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updated 12/12/2012 2:20:33 PM ET 2012-12-12T19:20:33

Actor Alan Alda has a question for scientists around the world. He wants to know what time is.

Oh, and he wants the explanation in words an 11-year-old would understand.

Alda, known for his roles on the television show "M*A*S*H" and "The West Wing," has turned his interest toward science communication as a founding member of the Center for Communicating Science at Stony Brook University in New York. Last year, he challenged scientists to answer the question "What is flame?"

That query was inspired by a question Alda himself asked a teacher as an 11-year-old boy. The answer he received at the time — "oxidation" — meant nothing to him, so he launched the Flame Challenge last year to get a better answer. The winner of the contest, University of Innsbruck physics doctoral student Ben Ames, made a song and video to explain the concept.

This year, Alda and the Center for Communicating Science crowdsourced questions from today's 11-year-olds. When they got a number of queries about time, time travel and the beginning of time, they decided to distill the question into a deceptively simply one: What is time ?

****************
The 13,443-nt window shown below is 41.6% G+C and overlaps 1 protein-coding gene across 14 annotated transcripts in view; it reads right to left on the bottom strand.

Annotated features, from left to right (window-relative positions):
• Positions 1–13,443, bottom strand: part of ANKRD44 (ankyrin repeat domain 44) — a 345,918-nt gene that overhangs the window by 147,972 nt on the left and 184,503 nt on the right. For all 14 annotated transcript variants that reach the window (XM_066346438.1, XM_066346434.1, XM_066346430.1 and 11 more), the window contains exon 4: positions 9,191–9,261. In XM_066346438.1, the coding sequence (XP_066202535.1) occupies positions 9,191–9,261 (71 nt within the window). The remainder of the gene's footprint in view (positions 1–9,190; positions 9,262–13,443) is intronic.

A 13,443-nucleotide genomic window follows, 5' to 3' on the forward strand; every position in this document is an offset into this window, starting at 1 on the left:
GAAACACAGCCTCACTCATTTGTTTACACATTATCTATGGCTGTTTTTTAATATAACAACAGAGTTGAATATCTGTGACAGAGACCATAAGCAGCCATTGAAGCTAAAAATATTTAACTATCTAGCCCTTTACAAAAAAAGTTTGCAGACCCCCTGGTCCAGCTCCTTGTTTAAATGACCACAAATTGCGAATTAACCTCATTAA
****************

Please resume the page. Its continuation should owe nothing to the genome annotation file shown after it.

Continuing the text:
"They're asking a very deep question this year (What is Time?!)," Alda wrote on the Center's website. "It's going to be fun to see how scientists around the world answer that one in everyday language."

Scientists are welcomed to send in their responses by March 1, 2013, using video, song, animation or any other tool that might help make sense of the question. The only criteria: The answer must interest and inform 11-year-olds, who will judge the answers and choose the final winner.

In a video on the site, Alda encourages fourth- through sixth-graders to become judges: "The wonderful thing about this contest is the entries are going to be judged by real 11-year-olds. So this is one time when people your age get a chance to tell people their age 'No, good try, but you didn't quite do it,' or 'Great try, and you win the contest.'"

Follow Stephanie Pappas on Twitter @sipappas  or LiveScience@livescience. We're also on Facebook  &Google+.

© 2012 LiveScience.com. All rights reserved.

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